Mobile Device Management: What’s Your MDM-ology?

Category: Blog

mobile device management

We all know you are looking at your bracket at least once a day – or maybe once an hour. (But who’s counting?) So you can bet that your employees and colleagues are doing the same (not that there’s anything wrong with that). Whether you are using your tablet, smartphone or desktop – it’s so much easier when you can access your picks from any device – regardless of whether you are at home or at work.

Brackets aside, more and more people are using these very same devices for their work as well. Business networks, data centers and documents are not only accessed by employees via their workstations, but also by smart phones, tablets, notebook computers and other handheld devices. This proliferation of devices in the workplace is referred to as Bring Your Own Device (BYOD).

BYOD can offer many advantages for businesses and employees – including convenience, anywhere, anytime access and an informed, mobile workforce. But the risks to your business are many, and without a clear mobile device management strategy you may be compromising the integrity of your assets.

Experts believe that more than 50% of the smartphones being used by employees aren’t company owned and that these workers access corporate applications and data through their own mobile devices.*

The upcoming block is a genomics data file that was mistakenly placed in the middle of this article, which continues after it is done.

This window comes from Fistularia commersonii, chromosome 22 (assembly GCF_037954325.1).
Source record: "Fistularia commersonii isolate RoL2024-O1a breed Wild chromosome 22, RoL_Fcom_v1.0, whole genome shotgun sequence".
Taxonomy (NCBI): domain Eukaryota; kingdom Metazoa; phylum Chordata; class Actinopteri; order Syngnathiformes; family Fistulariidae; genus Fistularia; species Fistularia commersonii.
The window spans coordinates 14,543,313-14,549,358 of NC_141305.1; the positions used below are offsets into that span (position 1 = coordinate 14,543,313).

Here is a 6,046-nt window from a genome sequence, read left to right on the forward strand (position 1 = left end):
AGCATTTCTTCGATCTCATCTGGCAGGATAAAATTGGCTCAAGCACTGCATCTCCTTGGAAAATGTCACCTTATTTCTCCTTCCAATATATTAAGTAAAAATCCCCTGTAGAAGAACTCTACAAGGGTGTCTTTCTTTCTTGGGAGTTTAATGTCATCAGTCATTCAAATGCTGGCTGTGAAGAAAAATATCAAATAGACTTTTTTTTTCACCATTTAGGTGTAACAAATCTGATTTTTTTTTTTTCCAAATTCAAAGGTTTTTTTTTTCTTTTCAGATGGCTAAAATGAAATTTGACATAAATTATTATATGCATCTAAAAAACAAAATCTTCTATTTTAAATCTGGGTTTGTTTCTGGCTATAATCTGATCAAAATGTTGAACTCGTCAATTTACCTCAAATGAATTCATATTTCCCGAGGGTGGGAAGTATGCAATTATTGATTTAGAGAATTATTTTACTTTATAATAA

Any enterprise resource planning should include elements for leveraging smartphones, laptops and tablets as part of an overall data strategy. Many companies are reaping the benefits of moving to cloud document management solutions that allow access to shared business resources from these devices.

As you move to mobilize your business, ensure protection of your business intelligence by putting policies in place for:

Review compliance requirements for your industry to create policies for sharing information on mobile devices.

Develop guidelines for password control and data encryption to ensure remote access is safe, and that access can be turned off remotely for employees that leave the company.

Identify the devices and applications that are acceptable for business use.

Determine if your organization would benefit from a cloud-hosted service or internally as a Service Oriented Architecture model (SOA).

With a clear communication plan, both you and your employees can use technology to stay on top of your game. But don’t forget – with many new players, and new gadgets invented daily, your plan has to be fluid enough to adapt to the ever-changing technology landscape. By creating an offensive strategy you can work towards an effective and informed business solution.

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